Oracle (Quote) unveiled a new pricing model that should smooth the implementation path for customers thinking about buying its applications.
The new structure will be applied across the company’s entire portfolio, including applications inherited with the acquisitions of JD Edwards, PeopleSoft and Siebel.
The new scheme will also be applicable to Oracle’s homegrown E-Business Suite products.
Customers will have a choice of four basic licensing models.
The models include a simple “component”-based a la carte option primarily based on a named user metric and a custom application suite model that lets customers create bundles based on their specific needs.
There is also an enterprise applications model, with pricing based on an enterprise metric such as revenue or number of employees and a model for small- and medium-sized businesses (SMBs) for companies that generate less than $100 million in revenue.
Oracle will continue to charge 22 percent of net license fees for customer support.
Jacqueline Woods, vice president of global pricing and licensing strategy at Oracle, said the new pricing structure is intended to help customers chose from the company’s increasing number of products.
The simplified licensing model is intended to create consistency across all product lines, a particularly important feature given the number of pre-existing and newly acquired products.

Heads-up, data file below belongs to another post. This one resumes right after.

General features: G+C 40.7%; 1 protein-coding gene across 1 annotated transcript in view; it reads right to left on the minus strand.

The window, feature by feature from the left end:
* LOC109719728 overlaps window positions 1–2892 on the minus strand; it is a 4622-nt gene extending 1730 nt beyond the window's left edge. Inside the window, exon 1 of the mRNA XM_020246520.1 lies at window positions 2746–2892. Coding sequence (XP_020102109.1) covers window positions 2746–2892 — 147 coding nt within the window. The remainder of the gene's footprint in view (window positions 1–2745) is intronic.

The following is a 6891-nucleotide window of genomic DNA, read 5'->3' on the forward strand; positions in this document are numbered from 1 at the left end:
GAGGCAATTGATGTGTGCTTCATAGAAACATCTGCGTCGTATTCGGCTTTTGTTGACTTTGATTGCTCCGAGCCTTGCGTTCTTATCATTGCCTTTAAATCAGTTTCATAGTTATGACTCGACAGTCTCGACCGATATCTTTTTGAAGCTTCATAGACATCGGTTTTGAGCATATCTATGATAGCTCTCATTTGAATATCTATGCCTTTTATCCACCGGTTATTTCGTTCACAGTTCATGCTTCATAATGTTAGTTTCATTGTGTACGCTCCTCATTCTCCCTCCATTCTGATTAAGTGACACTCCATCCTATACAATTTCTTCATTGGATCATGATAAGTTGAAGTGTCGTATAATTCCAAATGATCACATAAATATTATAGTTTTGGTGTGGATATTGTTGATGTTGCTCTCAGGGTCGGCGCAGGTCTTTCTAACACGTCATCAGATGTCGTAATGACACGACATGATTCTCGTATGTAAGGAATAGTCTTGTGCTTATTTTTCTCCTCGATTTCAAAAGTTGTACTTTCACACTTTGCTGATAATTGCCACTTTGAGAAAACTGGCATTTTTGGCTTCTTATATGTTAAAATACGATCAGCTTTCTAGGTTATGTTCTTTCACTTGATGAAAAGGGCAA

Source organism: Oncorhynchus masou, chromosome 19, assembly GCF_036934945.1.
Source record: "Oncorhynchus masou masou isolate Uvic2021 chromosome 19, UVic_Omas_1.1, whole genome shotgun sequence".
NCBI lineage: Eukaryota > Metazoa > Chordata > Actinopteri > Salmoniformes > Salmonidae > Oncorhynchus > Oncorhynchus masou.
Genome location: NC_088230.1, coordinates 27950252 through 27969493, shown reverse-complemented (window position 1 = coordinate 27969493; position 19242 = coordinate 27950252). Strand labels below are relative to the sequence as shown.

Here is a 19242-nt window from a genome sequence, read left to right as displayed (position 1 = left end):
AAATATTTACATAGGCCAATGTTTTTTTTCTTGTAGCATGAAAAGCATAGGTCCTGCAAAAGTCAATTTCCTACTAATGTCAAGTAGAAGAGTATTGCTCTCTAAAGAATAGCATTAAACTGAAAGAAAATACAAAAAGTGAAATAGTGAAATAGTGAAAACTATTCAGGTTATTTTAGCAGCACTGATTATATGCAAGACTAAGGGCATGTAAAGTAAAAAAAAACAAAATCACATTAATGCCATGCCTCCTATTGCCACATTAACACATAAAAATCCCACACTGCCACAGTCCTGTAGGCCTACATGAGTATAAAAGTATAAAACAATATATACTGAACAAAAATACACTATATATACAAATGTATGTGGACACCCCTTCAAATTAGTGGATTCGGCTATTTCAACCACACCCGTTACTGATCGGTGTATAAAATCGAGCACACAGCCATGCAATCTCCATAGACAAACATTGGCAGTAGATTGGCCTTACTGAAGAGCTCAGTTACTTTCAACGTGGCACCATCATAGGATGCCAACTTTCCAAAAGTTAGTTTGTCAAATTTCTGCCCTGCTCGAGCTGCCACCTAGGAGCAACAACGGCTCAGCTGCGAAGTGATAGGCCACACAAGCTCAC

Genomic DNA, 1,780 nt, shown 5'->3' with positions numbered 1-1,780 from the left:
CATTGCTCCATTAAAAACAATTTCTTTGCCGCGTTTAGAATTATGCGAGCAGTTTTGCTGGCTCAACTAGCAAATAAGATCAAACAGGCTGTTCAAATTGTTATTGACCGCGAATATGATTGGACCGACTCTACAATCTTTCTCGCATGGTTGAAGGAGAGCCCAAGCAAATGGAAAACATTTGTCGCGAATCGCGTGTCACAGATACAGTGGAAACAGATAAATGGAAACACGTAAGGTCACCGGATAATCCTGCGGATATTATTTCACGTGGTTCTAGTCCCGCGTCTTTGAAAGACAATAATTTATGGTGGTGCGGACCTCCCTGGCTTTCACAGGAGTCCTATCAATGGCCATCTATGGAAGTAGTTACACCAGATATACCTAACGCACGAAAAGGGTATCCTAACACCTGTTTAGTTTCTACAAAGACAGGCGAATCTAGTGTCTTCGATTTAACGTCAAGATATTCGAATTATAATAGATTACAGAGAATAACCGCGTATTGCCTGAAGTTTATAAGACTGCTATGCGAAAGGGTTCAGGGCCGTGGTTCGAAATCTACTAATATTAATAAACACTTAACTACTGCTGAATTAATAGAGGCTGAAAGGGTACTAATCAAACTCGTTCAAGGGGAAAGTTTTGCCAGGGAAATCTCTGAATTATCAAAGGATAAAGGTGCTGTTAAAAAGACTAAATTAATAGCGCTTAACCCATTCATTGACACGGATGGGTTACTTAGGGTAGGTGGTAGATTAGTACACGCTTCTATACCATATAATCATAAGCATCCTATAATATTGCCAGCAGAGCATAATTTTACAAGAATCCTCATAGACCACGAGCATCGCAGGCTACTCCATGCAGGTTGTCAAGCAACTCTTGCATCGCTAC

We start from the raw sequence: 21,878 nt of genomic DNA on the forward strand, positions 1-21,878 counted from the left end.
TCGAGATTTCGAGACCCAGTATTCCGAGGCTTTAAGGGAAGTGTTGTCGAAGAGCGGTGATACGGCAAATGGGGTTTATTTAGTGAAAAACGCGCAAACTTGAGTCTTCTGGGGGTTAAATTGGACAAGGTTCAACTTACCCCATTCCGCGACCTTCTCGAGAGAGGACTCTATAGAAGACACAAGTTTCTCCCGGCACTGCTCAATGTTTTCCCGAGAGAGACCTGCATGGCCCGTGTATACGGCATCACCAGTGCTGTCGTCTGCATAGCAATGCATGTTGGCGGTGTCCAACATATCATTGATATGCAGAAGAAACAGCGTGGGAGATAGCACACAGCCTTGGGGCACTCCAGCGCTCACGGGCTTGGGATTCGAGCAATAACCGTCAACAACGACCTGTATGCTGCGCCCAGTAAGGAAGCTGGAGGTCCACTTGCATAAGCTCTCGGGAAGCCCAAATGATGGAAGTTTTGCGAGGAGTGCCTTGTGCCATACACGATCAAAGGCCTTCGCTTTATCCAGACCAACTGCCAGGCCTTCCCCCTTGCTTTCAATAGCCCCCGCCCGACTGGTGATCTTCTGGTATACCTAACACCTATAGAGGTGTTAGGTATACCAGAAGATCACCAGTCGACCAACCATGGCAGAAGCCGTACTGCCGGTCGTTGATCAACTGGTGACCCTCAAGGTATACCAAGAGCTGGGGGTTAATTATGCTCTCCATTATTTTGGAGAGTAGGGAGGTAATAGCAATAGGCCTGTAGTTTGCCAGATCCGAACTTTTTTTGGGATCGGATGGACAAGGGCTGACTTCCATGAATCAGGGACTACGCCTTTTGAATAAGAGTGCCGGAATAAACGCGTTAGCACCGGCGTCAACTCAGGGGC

Customers can also choose to use previous pricing models when purchasing additional products from old price lists, and can move from one new model to another as their needs evolve.
This is not the first time that Oracle has resorted to changing up its pricing structure; only last year, the vendor created a new pricing scheme to lure users to its latest software running on multi-core processor machines.
At the time, the Redwood Shores, Calif.-based company was hoping to assuage customers angry at having to pay for each socket or core in a multi-core chip.
Today’s news comes a day after Oracle announced its second quarter revenues, which were marked by weaker-than-expected software license sales.
Oracle said the shortfall occurred because it failed to close a certain number of large deals, but said it expected them to close during the third quarter.
While the new pricing structure was clearly not thrown together as a reaction to yesterday’s release, it may well reflect a growing sense among Oracle executives that it has been confusing customers by adding to its product portfolio so much in such a short period.
“When you continue to add new assets on a quarter by quarter basis, you can run into problems confusing customers who wonder how it all fits together,” said Pund-IT analyst Charles King.
King added that enterprise customers are likely to hold off on signing a deal if they think that more products are just over the horizon.
“You don’t want be half way down the and find there features that are better suited to your needs,” he told internetnews.com.
The flexibility offered by the new pricing model could put those fears to rest.
“Opening the menu for people to put together new and interesting meals commensurate to their appetites is a very good way to go,” he said.
Peter Goldmacher, who follows enterprise software for SG Cowan, said he thinks Oracle is well placed to take advantage of customer desires to spend a greater proportion of their IT budgets with fewer vendors.
“Oracle’s multi year move to consolidate the software space is an aggressive but thoughtful way for the company to stay on top in the software world,” he wrote in a research note.
He added that he thinks that “Oracle’s strategy will pay off as the company continues to grow over time.”
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